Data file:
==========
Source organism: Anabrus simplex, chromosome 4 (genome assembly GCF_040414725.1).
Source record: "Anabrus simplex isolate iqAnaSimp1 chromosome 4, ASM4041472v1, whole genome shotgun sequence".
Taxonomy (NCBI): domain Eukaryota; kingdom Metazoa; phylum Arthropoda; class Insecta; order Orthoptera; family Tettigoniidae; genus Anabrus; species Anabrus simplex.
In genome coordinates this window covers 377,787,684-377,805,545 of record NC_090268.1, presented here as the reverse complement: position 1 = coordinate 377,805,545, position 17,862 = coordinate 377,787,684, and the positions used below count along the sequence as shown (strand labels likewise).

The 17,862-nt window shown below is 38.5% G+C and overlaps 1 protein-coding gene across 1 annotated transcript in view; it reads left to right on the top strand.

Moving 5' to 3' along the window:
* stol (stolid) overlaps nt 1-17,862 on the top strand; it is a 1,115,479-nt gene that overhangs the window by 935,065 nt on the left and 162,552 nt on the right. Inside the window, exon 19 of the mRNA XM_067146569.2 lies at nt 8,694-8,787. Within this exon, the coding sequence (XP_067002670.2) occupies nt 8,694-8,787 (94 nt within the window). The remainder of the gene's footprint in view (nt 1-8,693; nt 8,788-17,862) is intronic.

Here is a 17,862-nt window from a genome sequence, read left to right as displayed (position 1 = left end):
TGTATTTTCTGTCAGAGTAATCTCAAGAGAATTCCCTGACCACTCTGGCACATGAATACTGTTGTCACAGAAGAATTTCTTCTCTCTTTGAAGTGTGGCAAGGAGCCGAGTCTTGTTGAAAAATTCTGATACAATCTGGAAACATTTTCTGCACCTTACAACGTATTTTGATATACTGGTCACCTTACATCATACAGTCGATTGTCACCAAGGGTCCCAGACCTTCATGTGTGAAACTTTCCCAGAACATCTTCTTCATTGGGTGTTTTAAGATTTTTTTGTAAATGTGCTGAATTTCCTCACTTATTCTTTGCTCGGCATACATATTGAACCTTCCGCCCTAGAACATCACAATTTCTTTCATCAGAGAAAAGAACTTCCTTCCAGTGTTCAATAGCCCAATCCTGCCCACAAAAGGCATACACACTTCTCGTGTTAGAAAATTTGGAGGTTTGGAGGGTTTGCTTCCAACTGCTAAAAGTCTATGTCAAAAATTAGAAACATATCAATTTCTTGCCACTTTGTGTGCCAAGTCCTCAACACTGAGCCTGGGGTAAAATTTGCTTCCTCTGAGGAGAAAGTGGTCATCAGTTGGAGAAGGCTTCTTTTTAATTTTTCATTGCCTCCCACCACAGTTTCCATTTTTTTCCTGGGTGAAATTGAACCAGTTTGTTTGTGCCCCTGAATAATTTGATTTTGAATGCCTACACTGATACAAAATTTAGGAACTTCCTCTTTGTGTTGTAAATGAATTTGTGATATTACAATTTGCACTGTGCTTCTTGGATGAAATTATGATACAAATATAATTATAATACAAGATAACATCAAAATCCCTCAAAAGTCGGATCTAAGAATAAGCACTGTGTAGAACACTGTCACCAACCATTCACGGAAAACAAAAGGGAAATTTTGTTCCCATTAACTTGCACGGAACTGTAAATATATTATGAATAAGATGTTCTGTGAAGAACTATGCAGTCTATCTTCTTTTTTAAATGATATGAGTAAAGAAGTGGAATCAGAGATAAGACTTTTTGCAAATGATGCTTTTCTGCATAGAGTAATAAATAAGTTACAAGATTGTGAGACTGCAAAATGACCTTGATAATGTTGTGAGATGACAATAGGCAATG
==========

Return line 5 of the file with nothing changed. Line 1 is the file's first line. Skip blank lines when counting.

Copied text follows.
The 17,862-nt window shown below is 38.5% G+C and overlaps 1 protein-coding gene across 1 annotated transcript in view; it reads left to right on the top strand.